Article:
Well after the protracted and detailed description of the installation, you are all no doubt champing at the bit to know what it sounds like; assuming that you haven’t fallen asleep reading this. The short answer is “absolutely marvellous”. All that Decca magic is there: jaw-dropping attack; transparency; detail and a sense of ‘presence’ that is uncanny. If I had to sum up the Decca in one word it would be: ‘exciting’.
Now I have experienced all this before. However, then, the ‘edge of your seat’ excitement was tempered by the feeling that the Decca was just on the verge of misbehaving and the whole system would fall over. The constant clash of excitement and apprehension was just too much and ultimately was a fatiguing experience – I couldn’t put up with it for too long.
This time, possibly through taking greater care in set up and in trying to optimise the operating conditions, I experienced none of these difficulties. Unlike some other cartridges, that are very good on resolution, attack and detail, the Decca doesn’t draw attention to itself –“Hey listen to me”, rather it’s more of a case of “Hey listen to this”. It has been stated elsewhere that if you think your system sounds good when heard from an adjoining room, then it is good. Several times when I was in the kitchen with the joining door open, I would think “This sound good, what am I doing here? I’m going through to listen to it properly”.
Quite simply I’ve never had so much fun playing records; in fact CDs have barely had a look in. I just wanted to hear what my records sounded like with the Decca – leading to many sessions lasting through to the early hours of the morning.
The percussive attack on instruments such as the piano or snare drum, cymbals and other percussive instruments just has to be heard to be believed. I will cite one example the Curzon version of Grieg’s Piano Concerto (Decca SXL 2173). This is an excellent recording and always sounds good. Playing it with the Decca just gave me goose bumps and on reaching the finale, I was emotionally exhausted!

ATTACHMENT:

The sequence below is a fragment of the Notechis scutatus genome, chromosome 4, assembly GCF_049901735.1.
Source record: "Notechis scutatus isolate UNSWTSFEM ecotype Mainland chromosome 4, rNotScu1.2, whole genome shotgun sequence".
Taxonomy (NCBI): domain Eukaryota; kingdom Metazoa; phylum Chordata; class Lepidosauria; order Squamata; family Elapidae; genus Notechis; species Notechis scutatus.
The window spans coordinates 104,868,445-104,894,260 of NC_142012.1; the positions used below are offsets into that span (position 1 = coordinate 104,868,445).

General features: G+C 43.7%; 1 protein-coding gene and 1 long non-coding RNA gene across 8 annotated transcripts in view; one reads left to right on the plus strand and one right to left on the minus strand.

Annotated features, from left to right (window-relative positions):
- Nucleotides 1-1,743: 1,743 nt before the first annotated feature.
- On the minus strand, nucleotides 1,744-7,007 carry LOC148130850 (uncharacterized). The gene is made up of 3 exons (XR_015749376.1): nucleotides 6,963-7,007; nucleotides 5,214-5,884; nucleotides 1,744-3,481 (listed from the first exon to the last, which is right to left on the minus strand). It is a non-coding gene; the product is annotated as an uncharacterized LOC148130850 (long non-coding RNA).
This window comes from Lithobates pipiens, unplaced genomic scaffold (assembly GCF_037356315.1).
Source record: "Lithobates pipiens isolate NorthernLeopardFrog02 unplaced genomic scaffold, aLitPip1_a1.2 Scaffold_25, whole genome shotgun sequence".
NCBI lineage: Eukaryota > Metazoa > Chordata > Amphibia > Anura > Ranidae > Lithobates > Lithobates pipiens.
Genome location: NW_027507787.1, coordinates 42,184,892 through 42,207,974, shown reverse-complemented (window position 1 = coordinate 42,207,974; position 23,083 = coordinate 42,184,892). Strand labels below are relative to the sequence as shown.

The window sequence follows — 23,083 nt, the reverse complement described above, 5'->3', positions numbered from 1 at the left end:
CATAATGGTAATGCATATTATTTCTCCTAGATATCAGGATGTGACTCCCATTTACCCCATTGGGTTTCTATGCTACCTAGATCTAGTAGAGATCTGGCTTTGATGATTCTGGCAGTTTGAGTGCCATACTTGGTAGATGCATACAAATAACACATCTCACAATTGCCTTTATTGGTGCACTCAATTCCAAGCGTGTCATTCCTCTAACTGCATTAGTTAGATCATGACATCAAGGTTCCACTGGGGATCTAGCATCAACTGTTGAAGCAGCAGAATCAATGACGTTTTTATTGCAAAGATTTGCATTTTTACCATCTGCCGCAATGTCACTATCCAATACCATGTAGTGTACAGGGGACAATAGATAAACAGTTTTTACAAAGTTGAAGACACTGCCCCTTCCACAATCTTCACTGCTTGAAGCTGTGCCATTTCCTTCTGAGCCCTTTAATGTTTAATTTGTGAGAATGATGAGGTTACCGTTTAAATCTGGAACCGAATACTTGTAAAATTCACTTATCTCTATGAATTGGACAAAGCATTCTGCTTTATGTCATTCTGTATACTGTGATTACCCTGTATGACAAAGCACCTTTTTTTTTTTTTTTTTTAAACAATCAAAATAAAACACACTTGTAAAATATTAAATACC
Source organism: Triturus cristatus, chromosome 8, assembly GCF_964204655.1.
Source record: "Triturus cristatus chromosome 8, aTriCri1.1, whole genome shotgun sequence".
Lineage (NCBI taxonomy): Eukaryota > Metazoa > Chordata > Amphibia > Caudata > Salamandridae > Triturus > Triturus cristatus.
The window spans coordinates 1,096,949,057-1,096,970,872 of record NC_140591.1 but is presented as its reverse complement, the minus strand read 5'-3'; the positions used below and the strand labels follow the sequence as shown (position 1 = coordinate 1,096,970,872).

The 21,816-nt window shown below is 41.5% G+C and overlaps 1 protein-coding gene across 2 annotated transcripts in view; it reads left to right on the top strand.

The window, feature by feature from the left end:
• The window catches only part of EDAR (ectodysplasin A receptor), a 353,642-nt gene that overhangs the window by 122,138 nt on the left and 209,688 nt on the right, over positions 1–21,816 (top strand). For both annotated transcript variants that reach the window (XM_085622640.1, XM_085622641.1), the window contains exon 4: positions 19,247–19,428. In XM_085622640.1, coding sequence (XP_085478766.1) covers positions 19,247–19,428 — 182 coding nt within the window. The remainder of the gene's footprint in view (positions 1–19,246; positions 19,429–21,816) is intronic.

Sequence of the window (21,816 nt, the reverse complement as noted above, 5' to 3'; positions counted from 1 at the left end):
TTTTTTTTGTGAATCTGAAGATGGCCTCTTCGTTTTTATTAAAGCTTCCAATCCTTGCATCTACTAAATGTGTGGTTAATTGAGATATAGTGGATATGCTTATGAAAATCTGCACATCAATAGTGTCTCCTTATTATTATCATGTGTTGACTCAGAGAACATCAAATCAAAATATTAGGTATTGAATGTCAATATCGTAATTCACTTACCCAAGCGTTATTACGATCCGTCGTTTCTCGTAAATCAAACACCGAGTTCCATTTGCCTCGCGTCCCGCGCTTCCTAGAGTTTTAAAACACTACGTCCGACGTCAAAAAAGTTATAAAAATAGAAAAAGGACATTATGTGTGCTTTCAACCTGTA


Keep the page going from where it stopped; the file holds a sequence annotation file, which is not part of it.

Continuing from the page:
This is probably a good place to dismiss some of the myths surrounding the Decca. It has been claimed that the Decca sound best only when playing Decca recordings. Not so, I played recordings by most of the major companies: Philips, DGG, CBS, EMI, Verve, Blue Note, Atlantic, Mercury, as well as quite a few minor labels. They were all able to display the Decca ‘magic’.
Second, using a Decca will wear out or damage your records. Sadly, this myth continues to be promulgated by the publisher of a popular audio magazine. If any record wear did occur, the cartridge must have been poorly set up, and maybe tracked with insufficient tracking force.
It is also claimed by some that the Deccas are unreliable, leading to the sarcastic saying that if you like using Deccas you should own three: one in use, one being repaired and the third in the post! I don’t know anyone who uses a Decca who has experienced this.